Lessons from my First Writing Retreat

A couple weekends ago, my brother was kind enough to lend me his space in Toronto so I could get away from my kids, for the first time ever, and focus on my writing. He made fun of me a lot because he thought I would miss my kids so much I’d be back by 9pm the same day that I got there. But I was determined! The more he teased, the more determined I became to prove a point! I could do this. My kids were in good hands with their dad!

I did it, and I learned things that would make the next retreat better, so I wanted to share some tips.

  1. Plan plan plan. Know what your goal is for the retreat. Is it to get to a certain word count? Most likely it isn’t. My goal was to get the momentum going again because I tend to write in a disconnected way, where I write two hours one day, and then have to reconnect with my work again a week later when I finally have time again. I wanted to get to a point where I was so connected to my work, I couldn’t wait to get back to it. I got there, so it doesn’t matter that I wrote under 3000 words.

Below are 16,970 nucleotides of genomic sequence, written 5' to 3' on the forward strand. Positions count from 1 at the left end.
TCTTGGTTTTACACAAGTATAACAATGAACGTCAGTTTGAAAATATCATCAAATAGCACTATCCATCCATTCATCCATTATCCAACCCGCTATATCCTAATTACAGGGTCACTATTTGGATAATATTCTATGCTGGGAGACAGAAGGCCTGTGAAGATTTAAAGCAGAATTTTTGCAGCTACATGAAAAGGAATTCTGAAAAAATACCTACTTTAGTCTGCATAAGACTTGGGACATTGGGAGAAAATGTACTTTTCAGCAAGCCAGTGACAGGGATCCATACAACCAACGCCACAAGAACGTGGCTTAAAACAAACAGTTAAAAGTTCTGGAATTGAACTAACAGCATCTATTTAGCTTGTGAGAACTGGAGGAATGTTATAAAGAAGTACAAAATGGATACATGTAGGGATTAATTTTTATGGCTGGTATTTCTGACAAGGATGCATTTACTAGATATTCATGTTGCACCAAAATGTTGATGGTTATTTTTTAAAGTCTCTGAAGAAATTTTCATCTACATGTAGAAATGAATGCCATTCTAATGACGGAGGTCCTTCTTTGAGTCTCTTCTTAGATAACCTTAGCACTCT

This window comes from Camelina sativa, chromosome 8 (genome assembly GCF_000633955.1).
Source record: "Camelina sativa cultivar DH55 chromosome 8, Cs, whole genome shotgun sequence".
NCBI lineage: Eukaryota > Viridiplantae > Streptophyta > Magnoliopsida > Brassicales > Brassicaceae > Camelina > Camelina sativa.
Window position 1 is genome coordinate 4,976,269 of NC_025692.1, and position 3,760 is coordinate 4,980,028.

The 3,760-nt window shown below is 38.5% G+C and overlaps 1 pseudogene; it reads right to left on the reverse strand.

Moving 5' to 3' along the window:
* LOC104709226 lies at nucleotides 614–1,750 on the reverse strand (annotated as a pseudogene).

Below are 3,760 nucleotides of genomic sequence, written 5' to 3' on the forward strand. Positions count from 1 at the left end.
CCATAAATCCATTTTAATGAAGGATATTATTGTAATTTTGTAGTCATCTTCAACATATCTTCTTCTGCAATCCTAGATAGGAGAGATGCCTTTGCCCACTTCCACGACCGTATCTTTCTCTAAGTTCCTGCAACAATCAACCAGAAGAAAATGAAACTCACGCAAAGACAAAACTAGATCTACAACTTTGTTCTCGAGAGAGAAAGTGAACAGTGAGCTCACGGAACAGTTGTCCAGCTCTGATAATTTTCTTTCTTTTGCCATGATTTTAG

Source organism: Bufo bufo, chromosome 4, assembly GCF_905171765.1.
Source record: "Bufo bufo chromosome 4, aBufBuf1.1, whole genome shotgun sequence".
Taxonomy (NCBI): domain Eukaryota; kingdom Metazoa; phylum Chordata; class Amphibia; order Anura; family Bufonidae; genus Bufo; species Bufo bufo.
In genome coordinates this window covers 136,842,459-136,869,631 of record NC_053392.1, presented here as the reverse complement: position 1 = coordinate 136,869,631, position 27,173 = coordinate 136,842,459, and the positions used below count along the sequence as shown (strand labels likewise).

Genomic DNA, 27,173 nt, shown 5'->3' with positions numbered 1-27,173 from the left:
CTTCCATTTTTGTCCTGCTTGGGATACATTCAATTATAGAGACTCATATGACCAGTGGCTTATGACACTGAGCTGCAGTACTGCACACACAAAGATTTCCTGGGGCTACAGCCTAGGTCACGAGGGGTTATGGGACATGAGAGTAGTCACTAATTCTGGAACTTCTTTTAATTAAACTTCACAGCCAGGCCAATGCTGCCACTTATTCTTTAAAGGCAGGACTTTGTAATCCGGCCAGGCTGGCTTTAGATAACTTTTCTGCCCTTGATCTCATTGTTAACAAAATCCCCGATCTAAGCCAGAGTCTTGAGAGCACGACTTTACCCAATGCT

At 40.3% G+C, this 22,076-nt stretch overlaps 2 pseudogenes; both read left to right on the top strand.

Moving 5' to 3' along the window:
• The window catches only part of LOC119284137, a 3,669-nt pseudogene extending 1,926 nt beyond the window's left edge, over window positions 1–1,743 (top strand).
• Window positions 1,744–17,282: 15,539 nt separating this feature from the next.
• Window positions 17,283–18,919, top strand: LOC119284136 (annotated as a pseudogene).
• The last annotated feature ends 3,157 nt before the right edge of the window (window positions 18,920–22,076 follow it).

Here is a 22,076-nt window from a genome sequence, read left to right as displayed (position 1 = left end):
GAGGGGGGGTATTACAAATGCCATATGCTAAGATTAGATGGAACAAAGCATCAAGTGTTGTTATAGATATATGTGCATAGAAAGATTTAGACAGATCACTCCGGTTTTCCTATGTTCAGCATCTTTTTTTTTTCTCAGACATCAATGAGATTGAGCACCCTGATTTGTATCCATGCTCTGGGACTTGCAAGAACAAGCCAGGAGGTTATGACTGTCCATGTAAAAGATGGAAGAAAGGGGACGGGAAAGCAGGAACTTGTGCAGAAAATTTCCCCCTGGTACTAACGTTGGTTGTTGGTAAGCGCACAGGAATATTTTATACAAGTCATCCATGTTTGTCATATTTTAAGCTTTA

2. Definitely get away from home. The space worked for me because it was comfortable, food was accessible, and most importantly, I wasn’t home. If I had kicked my family out and stayed home instead, I probably would’ve spent a lot of time cleaning and organizing things in my house that I can never get to.
  3. Love the location. As much as I love Toronto, it doesn’t motivate me. I work in Toronto, so it’s not a change. The place isn’t awe-inspiring anymore. On top of that, it was a cloudy weekend and grey skies are the best thing to depress you and slow you down. So I’ve decided the best place to write is a different environment from the one I’m usually in. Coming from a snowy flat land, the ocean inspires me, mountains inspire me. I would love to write on a sunny resort, or in a cottage by the mountains.
  4. Make sure food is accessible. The last thing you want to do is be cooking 3 meals a day. You also don’t want to have to go to a restaurant to eat every meal. Or maybe you do. To each their own. Make sure there are places to get your caffeine fix whenever you need it. It’s nicer than being cooped up inside, making your own.
  5. Go explore. You’re most productive when you accept that your mind wasn’t designed to be creative for hours and hours without break. I swear, when anyone tells me to get back to work, my go to line is “the creative mind doesn’t work like that.” Because it doesn’t!! You need to go for a walk, to get your ideas flowing; you need to take a break and go swimming. You’ll come back more focused. I promise.

Let me know if you’ve been on a retreat and have more tips to add. I’m still a novice!